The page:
Diet, Nutrition and Cancer Prevention
No one magic food can prevent cancer. And no one bad food will cause it. But a combination of certain foods can help and can even significantly reduce your risk of cancer. It’s important to look at the whole picture.
Fending off cancer with nutrition is the same as following a balanced heart-healthy diet. You’ll want to eat a lot of whole grains and fruits and vegetables, especially cruciferous vegetables such as broccoli, kale and cauliflower. Vary the fruits and vegetables so you’re not exposed to the same pesticides over and over again. Patients ask me whether they should buy organic foods. There’s no question they’re better for the environment but they haven’t been shown to provide more health benefits.
Carrying excess body weight increases your risk of certain cancer–of the breast, esophagus, pancreas, endometrium, kidney, colon and rectum. Heavy alcohol consumption can also spell trouble. Drinking has been linked to cancer of the breast, liver and colon and when combined with smoking, it raises the risk of cancer of the mouth, throat, larynx and esophagus. At the same time, physical activity offers some protection against cancer, as well as against heart disease and diabetes.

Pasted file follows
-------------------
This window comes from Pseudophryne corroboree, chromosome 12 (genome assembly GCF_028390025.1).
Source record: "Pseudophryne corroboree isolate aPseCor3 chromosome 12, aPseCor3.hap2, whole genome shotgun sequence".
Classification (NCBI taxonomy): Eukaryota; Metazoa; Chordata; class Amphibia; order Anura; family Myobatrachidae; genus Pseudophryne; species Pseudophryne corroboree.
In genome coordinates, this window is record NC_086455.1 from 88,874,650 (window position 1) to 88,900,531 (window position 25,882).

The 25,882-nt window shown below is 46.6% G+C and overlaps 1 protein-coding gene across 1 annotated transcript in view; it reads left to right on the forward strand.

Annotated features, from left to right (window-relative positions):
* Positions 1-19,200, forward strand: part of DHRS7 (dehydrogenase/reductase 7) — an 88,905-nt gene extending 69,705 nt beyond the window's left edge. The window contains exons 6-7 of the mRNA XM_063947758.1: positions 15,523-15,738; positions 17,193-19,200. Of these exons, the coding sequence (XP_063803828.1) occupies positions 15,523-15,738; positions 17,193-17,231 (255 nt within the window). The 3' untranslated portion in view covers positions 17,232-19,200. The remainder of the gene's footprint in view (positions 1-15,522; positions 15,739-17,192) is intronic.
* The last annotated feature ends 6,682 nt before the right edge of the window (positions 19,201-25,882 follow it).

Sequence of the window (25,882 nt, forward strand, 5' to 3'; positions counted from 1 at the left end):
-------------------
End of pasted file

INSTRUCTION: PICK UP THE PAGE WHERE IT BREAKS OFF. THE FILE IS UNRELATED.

Another question I get is about taking supplements. They’re not going to necessarily help. If I had to recommend a supplement, I would suggest a regular multivitamin not exceeding 100 percent of the daily recommended allowance.
Genetics is one of those factors you can’t do anything about. But remember—lifestyle factors such as your diet might make a big difference in helping you fight off cancer.
Change your behaviors and your diet–and you can minimize your risk of disease.
These blogs are written by members of the CHI Health Nutrition Services team.